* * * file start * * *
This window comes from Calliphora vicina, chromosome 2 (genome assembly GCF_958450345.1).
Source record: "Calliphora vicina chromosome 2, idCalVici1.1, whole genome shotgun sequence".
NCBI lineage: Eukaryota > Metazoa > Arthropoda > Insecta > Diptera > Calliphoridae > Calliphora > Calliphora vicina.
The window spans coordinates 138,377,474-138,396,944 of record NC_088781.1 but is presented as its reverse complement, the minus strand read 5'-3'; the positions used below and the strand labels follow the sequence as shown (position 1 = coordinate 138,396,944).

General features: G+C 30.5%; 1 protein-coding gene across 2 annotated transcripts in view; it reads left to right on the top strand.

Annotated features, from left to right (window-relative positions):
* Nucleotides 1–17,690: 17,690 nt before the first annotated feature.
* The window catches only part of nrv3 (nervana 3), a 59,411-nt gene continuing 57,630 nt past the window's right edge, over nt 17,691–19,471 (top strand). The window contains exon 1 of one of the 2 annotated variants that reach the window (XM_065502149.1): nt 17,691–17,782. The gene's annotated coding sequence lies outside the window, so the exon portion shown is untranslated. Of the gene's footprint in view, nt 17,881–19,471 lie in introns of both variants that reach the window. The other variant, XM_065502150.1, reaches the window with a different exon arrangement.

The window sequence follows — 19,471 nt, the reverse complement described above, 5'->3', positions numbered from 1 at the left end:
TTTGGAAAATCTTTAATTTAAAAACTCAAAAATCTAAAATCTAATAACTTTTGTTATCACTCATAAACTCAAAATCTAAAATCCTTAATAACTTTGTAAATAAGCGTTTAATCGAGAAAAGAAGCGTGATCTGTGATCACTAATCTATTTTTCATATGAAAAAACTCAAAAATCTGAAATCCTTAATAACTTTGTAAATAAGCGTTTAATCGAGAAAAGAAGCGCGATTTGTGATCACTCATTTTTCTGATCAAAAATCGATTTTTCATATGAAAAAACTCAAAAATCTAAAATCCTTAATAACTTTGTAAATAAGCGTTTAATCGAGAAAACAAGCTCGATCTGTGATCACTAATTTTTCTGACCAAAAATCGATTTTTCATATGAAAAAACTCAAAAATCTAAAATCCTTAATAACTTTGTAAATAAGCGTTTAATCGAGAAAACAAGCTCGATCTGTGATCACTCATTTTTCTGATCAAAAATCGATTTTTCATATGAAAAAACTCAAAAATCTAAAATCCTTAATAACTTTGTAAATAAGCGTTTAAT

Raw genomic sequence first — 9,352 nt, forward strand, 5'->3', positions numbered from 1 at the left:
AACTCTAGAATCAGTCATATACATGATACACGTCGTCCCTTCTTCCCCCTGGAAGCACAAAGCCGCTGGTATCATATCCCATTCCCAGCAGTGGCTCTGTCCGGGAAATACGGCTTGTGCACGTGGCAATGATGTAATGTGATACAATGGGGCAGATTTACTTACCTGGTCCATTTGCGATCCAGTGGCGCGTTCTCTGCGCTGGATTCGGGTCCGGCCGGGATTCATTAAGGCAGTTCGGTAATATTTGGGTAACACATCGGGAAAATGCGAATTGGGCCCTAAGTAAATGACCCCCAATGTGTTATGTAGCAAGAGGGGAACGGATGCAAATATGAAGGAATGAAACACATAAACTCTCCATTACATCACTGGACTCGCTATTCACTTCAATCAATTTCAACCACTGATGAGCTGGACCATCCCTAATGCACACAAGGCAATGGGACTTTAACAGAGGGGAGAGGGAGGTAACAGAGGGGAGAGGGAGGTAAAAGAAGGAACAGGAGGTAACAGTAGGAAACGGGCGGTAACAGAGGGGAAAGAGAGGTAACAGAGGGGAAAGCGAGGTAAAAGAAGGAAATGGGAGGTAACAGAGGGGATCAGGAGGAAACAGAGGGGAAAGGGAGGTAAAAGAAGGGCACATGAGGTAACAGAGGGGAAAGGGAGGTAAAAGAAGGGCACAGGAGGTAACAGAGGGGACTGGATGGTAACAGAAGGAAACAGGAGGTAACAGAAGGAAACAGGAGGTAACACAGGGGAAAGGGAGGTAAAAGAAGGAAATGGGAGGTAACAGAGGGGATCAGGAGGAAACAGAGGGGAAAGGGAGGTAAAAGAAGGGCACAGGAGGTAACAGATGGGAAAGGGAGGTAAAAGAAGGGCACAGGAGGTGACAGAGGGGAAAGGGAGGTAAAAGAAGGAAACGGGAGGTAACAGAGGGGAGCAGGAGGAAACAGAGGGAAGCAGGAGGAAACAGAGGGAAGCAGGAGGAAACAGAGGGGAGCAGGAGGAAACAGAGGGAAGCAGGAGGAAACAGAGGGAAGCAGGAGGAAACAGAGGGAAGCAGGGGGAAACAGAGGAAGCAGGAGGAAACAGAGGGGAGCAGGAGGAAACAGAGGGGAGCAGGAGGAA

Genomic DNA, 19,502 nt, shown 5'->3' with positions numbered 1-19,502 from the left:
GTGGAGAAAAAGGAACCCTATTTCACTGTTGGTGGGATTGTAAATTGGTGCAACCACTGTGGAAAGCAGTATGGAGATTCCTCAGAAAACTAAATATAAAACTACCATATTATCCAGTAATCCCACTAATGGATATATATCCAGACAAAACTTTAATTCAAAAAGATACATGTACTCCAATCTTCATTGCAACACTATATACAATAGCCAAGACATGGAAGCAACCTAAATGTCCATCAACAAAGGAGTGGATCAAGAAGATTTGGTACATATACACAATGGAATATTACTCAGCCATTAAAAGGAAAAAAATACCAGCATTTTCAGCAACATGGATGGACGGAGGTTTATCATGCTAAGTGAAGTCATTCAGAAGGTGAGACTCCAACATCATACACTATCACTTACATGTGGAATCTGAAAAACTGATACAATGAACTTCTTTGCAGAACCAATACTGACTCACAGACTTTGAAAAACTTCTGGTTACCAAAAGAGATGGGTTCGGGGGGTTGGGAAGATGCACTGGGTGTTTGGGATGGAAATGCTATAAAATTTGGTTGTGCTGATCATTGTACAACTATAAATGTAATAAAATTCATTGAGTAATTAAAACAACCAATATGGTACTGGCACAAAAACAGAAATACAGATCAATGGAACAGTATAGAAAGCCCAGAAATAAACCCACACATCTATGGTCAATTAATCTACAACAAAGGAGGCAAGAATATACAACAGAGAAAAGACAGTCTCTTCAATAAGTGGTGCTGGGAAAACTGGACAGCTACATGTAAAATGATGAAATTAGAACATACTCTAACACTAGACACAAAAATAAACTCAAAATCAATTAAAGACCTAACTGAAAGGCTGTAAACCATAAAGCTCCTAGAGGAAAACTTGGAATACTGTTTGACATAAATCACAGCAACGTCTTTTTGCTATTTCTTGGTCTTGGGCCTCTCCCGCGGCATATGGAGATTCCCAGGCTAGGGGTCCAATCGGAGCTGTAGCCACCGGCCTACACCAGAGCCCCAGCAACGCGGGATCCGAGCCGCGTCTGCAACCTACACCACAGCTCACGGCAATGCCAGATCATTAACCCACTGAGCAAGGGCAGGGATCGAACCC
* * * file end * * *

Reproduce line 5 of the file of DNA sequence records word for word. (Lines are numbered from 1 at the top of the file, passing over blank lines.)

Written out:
General features: G+C 30.5%; 1 protein-coding gene across 2 annotated transcripts in view; it reads left to right on the top strand.